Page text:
During most of his career, Howard Becker (1899−1960) taught at the University of Wisconsin. He is best known as a sociological theorist and methodologist. His work is most closely related to that of the German sociologists Max Weber and Leopold von Wiese and of certain Americans, particularly R. E. Park and G. H. Mead.
For Becker, the study of values constitutes the core of sociology; indeed, he regarded them as indispensable tools for sociological interpretation (1950). Judgments of right and wrong, good and bad, superiority and inferiority, and usefulness and uselessness determine the ends and means of human action and thus of institutions, customs, folkways, and so on. Valuation, for Becker, is not the reflection of social processes but arises primarily in the processes by which personality is acquired; the human propensity to form values is thus determined by the inner structure of the personality itself. Following Weber’s leads closely, Becker divided situations of human action into four types: (1) expedient rationality, where any means can be used to achieve any end; (2) sanctioned rationality, where the means chosen are limited by the nature of the ends; (3) traditional nonrationality, in which means become the ends of action; and (4) affective nonrationality, where the distinction between means and ends is lost.
Human actions occur within social and cultural contexts, which are, at base, systems of values and which determine the preponderance of one type of action over the others. These contexts also determine the latitude the individual has in substituting ends and means within the rubric of one type of action and in shifting from one type of action to another.
There are two major contexts, the sacred and the secular. Sacred societies manifest an inability or unwillingness to respond to the new and are dominated by traditional nonrationality and sanctioned rationality. Two major subtypes of sacred society may be distinguished, folk and prescribed. Folk societies are marked by geographical, social, and mental isolation. Such societies are often, though not always, nonliterate. They are dominated by tradition and strong kinship ties. Prescribed sacred societies are governed by written and rigidly prescribed rules, laws, and sacred texts. Ties of kinship are replaced by ties of race, ethnicity, or language. Prescriptions may arise from the slow systematization of folk wisdom and deductions from it, or they may have their source in charismatic leadership. Thus, sacred societies are not necessarily small, isolated, nonliterate, and technologically backward. On the contrary, very large, literate, and technologically advanced societies may also be sacred societies. Modern large-scale totalitarian movements and societies provide examples (1946).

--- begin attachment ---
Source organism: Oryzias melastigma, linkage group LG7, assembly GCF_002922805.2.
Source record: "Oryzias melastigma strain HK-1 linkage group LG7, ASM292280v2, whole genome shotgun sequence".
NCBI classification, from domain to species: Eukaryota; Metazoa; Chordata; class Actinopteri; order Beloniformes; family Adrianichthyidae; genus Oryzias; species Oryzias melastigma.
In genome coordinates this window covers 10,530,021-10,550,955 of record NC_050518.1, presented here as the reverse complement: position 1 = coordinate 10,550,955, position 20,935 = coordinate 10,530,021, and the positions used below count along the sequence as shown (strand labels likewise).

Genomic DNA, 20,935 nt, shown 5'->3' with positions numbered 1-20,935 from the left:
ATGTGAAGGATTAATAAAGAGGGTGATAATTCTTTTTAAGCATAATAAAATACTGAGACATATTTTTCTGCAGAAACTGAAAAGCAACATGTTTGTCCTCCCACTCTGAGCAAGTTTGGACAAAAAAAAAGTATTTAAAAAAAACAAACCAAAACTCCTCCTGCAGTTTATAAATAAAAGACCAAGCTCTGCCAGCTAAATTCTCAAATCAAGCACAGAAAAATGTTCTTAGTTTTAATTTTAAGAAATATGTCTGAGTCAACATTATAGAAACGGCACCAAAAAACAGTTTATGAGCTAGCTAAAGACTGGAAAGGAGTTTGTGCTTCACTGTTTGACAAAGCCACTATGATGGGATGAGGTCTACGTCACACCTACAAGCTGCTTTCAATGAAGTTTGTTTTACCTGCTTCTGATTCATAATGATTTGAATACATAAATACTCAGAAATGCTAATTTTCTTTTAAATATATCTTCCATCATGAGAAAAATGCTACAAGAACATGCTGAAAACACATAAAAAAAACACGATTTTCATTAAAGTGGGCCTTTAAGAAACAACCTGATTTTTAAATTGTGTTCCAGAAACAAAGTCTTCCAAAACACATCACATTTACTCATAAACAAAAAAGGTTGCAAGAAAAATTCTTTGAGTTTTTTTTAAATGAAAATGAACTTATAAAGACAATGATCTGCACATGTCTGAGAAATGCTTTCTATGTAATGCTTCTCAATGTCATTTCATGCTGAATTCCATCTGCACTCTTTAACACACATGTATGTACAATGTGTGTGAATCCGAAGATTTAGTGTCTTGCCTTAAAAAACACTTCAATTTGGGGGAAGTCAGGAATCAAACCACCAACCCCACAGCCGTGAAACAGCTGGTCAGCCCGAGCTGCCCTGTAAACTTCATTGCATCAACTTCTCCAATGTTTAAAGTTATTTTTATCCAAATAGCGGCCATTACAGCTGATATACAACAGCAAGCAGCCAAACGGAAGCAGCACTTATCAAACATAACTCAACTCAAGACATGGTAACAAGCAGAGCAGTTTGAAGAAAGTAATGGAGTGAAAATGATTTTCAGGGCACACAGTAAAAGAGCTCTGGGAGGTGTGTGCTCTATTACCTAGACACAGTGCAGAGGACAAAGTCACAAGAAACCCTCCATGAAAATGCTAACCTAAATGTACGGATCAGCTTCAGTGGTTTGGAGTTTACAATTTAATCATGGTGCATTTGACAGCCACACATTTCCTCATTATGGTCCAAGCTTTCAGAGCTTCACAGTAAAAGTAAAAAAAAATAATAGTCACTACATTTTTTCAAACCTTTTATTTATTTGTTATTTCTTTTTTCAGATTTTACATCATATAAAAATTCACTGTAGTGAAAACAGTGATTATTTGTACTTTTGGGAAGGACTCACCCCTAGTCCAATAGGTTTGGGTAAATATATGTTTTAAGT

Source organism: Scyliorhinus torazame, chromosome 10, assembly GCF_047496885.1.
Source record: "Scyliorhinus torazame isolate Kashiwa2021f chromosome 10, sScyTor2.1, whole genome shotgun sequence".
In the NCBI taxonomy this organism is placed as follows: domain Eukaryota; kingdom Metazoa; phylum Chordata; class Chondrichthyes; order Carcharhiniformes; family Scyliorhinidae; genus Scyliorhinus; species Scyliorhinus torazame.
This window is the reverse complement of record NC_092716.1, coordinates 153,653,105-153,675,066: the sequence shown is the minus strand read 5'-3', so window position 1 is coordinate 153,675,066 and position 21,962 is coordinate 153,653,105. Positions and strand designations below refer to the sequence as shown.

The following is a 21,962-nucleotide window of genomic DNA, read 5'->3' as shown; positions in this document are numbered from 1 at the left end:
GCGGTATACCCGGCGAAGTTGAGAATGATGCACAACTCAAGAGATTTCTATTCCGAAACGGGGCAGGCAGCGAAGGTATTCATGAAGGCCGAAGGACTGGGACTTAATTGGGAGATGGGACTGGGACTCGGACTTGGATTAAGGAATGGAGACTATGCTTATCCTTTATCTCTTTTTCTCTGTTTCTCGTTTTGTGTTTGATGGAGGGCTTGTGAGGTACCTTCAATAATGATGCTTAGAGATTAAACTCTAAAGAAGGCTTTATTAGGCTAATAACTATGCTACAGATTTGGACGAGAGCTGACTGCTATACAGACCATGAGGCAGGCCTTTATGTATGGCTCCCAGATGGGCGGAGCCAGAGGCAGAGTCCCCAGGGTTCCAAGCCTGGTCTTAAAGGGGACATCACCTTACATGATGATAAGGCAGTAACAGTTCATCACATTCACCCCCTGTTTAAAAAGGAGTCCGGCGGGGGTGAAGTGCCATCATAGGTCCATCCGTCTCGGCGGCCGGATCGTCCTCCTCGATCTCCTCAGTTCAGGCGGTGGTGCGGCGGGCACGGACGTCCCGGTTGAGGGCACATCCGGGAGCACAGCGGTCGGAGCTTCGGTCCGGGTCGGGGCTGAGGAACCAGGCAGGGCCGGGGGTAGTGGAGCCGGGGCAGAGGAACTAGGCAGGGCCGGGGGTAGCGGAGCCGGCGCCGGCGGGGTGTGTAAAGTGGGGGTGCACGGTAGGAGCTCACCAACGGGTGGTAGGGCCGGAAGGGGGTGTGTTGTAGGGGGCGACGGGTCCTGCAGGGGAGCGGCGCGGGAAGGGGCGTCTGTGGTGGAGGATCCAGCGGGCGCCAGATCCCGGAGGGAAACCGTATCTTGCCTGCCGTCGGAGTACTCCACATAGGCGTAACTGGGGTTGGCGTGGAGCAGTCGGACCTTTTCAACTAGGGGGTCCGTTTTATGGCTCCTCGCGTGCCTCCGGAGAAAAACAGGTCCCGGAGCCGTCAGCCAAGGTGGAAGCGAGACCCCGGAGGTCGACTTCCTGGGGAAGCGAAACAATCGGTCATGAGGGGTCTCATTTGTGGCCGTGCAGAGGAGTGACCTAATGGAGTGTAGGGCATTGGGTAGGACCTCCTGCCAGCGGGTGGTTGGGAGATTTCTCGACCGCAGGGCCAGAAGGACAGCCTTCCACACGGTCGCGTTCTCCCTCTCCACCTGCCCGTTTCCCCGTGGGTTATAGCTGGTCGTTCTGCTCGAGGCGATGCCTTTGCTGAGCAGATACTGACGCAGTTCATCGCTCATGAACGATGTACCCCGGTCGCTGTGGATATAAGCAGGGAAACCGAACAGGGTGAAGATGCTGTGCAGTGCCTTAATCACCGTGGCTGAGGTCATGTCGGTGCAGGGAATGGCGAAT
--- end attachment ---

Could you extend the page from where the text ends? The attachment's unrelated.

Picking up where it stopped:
Secular societies, in Becker’s view, demonstrate receptivity to change. Expedient rationality and affective nonrationality are the prevailing modes of action. Such societies are not completely lacking in traditions or prescriptions, but these are much looser than in sacred society. Here again Becker described numerous subtypes of secular societies; the main distinction is between the “principled” and the “normless” types (also called stable and unstable). In the principled type, some sacred prescriptions remain, but these are of a kind that permit a wide latitude for change. A stable democracy, for instance, is based on sacred principles. In the normless type, virtually all prescriptions have been lost; at the extreme such a society approaches a state of anomie. Normless societies are generally found in areas of intense culture contacts, such as large cities, where isolation is at a minimum.
Sacred and secular societies are not actually found in “pure form.” For instance, all secular societies have sacred elements. Furthermore, many societies are in a process of change from a sacred to a secular type. Secularization may occur as the result of migrations or increased communications. Definite social and psychological manifestations accompany these changes.